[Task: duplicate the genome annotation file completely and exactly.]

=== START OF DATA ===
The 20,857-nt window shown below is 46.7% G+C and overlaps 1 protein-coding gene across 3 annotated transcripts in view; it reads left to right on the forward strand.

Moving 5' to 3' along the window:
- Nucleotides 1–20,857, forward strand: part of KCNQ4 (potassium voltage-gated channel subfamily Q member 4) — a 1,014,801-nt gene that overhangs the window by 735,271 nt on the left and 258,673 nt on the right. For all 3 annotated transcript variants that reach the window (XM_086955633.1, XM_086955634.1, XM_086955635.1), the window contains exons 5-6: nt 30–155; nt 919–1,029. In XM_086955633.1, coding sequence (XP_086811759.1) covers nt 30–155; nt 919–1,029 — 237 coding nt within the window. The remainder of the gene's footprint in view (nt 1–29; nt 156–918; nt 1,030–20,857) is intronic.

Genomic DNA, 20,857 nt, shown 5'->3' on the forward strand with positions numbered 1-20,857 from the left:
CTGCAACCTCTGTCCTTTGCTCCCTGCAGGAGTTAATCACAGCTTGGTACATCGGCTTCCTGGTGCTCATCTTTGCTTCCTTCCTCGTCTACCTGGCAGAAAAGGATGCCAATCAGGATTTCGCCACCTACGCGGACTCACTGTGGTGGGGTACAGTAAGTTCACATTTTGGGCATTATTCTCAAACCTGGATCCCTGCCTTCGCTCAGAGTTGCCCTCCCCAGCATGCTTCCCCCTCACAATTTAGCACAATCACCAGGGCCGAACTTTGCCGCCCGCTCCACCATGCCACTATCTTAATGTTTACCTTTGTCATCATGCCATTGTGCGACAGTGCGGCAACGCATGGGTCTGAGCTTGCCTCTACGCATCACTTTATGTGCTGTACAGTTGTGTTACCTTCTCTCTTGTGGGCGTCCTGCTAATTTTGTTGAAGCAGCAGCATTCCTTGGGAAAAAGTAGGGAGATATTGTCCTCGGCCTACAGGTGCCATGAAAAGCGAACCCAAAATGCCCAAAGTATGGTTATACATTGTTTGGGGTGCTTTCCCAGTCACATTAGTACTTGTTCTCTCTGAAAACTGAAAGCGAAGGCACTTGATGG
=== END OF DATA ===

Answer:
The 20,857-nt window shown below is 46.7% G+C and overlaps 1 protein-coding gene across 3 annotated transcripts in view; it reads left to right on the forward strand.

Moving 5' to 3' along the window:
- Nucleotides 1–20,857, forward strand: part of KCNQ4 (potassium voltage-gated channel subfamily Q member 4) — a 1,014,801-nt gene that overhangs the window by 735,271 nt on the left and 258,673 nt on the right. For all 3 annotated transcript variants that reach the window (XM_086955633.1, XM_086955634.1, XM_086955635.1), the window contains exons 5-6: nt 30–155; nt 919–1,029. In XM_086955633.1, coding sequence (XP_086811759.1) covers nt 30–155; nt 919–1,029 — 237 coding nt within the window. The remainder of the gene's footprint in view (nt 1–29; nt 156–918; nt 1,030–20,857) is intronic.

Genomic DNA, 20,857 nt, shown 5'->3' on the forward strand with positions numbered 1-20,857 from the left:
CTGCAACCTCTGTCCTTTGCTCCCTGCAGGAGTTAATCACAGCTTGGTACATCGGCTTCCTGGTGCTCATCTTTGCTTCCTTCCTCGTCTACCTGGCAGAAAAGGATGCCAATCAGGATTTCGCCACCTACGCGGACTCACTGTGGTGGGGTACAGTAAGTTCACATTTTGGGCATTATTCTCAAACCTGGATCCCTGCCTTCGCTCAGAGTTGCCCTCCCCAGCATGCTTCCCCCTCACAATTTAGCACAATCACCAGGGCCGAACTTTGCCGCCCGCTCCACCATGCCACTATCTTAATGTTTACCTTTGTCATCATGCCATTGTGCGACAGTGCGGCAACGCATGGGTCTGAGCTTGCCTCTACGCATCACTTTATGTGCTGTACAGTTGTGTTACCTTCTCTCTTGTGGGCGTCCTGCTAATTTTGTTGAAGCAGCAGCATTCCTTGGGAAAAAGTAGGGAGATATTGTCCTCGGCCTACAGGTGCCATGAAAAGCGAACCCAAAATGCCCAAAGTATGGTTATACATTGTTTGGGGTGCTTTCCCAGTCACATTAGTACTTGTTCTCTCTGAAAACTGAAAGCGAAGGCACTTGATGG